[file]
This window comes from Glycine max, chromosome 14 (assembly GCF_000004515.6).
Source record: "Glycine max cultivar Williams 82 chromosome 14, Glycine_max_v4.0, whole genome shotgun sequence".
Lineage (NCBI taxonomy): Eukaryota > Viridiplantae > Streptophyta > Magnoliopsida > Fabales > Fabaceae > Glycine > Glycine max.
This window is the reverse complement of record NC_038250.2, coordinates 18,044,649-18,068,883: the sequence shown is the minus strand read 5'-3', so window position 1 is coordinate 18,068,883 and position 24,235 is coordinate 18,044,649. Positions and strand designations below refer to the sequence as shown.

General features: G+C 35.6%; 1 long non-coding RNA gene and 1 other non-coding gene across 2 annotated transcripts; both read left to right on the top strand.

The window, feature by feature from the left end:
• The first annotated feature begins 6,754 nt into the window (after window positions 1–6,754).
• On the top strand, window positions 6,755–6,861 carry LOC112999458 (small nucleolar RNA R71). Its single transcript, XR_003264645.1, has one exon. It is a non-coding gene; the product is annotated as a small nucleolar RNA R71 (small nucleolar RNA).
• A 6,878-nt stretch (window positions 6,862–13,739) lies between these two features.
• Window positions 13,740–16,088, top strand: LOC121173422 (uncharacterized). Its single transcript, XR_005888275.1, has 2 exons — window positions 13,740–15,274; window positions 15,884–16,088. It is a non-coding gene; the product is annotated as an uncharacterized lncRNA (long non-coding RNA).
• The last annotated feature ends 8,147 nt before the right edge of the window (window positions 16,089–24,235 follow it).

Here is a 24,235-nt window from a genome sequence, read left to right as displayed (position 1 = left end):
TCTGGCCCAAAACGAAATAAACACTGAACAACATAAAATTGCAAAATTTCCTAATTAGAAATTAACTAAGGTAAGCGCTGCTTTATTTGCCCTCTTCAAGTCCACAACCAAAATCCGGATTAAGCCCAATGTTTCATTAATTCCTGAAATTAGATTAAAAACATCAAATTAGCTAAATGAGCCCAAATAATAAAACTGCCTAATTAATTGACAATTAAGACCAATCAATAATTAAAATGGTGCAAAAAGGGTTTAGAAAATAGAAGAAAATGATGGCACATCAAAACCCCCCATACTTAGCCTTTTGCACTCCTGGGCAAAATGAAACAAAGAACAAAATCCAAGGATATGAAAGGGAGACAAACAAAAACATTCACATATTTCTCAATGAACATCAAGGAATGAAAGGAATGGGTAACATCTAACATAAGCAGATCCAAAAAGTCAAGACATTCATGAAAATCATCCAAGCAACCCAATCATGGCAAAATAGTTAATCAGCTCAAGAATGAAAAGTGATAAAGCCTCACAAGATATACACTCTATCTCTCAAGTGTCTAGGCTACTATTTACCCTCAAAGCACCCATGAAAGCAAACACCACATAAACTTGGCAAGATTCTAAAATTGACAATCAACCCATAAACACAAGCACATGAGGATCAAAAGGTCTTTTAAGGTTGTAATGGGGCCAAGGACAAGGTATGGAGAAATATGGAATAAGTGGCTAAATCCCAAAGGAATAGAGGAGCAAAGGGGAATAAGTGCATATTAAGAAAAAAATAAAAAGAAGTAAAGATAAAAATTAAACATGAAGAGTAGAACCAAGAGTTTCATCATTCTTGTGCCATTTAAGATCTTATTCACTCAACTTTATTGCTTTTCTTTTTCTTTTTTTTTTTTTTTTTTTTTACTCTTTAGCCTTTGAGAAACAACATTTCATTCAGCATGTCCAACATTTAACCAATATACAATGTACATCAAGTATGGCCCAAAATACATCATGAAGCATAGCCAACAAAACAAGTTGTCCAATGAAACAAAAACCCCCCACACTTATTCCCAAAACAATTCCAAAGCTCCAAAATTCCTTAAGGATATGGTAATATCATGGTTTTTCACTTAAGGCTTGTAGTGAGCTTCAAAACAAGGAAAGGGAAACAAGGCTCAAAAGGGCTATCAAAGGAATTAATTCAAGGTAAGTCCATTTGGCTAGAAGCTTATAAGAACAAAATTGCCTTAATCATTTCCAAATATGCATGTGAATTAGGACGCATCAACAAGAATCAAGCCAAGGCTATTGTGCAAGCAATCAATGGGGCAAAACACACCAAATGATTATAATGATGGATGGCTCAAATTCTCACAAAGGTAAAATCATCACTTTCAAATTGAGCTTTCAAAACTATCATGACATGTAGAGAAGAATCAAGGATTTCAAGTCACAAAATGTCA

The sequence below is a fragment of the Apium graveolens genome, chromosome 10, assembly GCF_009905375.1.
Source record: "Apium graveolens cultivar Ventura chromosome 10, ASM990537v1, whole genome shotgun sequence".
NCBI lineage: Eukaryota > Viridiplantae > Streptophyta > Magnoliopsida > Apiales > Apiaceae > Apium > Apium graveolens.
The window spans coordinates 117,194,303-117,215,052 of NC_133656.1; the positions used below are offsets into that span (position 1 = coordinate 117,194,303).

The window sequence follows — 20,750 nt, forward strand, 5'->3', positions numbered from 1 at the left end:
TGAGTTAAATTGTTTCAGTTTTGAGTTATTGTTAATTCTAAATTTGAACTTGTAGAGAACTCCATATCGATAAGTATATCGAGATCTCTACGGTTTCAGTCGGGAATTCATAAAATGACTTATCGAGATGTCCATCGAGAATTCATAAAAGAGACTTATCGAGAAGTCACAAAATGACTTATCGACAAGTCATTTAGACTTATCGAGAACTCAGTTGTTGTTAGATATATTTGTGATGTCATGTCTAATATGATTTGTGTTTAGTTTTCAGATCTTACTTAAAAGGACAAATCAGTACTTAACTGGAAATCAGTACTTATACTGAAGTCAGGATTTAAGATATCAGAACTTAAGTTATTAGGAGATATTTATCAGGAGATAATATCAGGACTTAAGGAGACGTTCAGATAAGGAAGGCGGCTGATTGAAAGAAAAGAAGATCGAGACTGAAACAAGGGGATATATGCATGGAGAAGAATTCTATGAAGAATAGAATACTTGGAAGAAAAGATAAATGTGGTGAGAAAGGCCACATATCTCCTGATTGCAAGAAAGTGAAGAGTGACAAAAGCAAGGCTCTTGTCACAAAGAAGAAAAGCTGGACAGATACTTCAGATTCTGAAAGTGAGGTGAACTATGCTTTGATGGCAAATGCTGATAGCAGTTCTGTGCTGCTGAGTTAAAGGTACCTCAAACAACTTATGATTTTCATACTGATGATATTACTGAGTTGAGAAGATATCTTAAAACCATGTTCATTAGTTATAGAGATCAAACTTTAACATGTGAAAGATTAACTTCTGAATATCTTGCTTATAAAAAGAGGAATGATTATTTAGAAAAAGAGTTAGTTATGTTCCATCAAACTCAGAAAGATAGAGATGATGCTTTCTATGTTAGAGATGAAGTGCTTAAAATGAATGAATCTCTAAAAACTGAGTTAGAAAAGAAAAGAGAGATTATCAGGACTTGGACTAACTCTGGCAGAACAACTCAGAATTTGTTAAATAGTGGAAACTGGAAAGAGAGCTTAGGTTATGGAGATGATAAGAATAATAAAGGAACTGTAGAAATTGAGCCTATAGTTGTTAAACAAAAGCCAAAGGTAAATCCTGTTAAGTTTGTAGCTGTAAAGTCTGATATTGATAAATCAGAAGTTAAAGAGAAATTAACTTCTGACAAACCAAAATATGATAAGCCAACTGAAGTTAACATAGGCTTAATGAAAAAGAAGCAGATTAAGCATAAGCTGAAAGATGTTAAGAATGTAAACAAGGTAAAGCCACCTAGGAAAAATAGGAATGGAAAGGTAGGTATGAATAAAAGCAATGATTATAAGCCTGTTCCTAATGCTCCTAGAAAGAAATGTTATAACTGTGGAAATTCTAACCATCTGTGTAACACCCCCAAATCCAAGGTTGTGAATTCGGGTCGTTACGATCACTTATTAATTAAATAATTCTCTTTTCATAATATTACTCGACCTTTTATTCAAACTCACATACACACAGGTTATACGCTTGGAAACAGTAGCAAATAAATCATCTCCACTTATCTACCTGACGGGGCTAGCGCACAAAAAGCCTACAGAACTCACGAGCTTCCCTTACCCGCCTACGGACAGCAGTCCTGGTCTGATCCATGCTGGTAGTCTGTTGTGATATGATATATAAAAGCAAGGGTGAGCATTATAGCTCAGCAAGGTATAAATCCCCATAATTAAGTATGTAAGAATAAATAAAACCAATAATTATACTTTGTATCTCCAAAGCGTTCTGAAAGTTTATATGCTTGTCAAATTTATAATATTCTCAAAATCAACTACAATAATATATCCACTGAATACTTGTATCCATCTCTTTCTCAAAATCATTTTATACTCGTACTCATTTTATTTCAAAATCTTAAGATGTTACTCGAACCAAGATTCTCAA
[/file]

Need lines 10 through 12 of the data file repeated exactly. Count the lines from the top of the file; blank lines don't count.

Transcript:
• Window positions 13,740–16,088, top strand: LOC121173422 (uncharacterized). Its single transcript, XR_005888275.1, has 2 exons — window positions 13,740–15,274; window positions 15,884–16,088. It is a non-coding gene; the product is annotated as an uncharacterized lncRNA (long non-coding RNA).
• The last annotated feature ends 8,147 nt before the right edge of the window (window positions 16,089–24,235 follow it).

Here is a 24,235-nt window from a genome sequence, read left to right as displayed (position 1 = left end):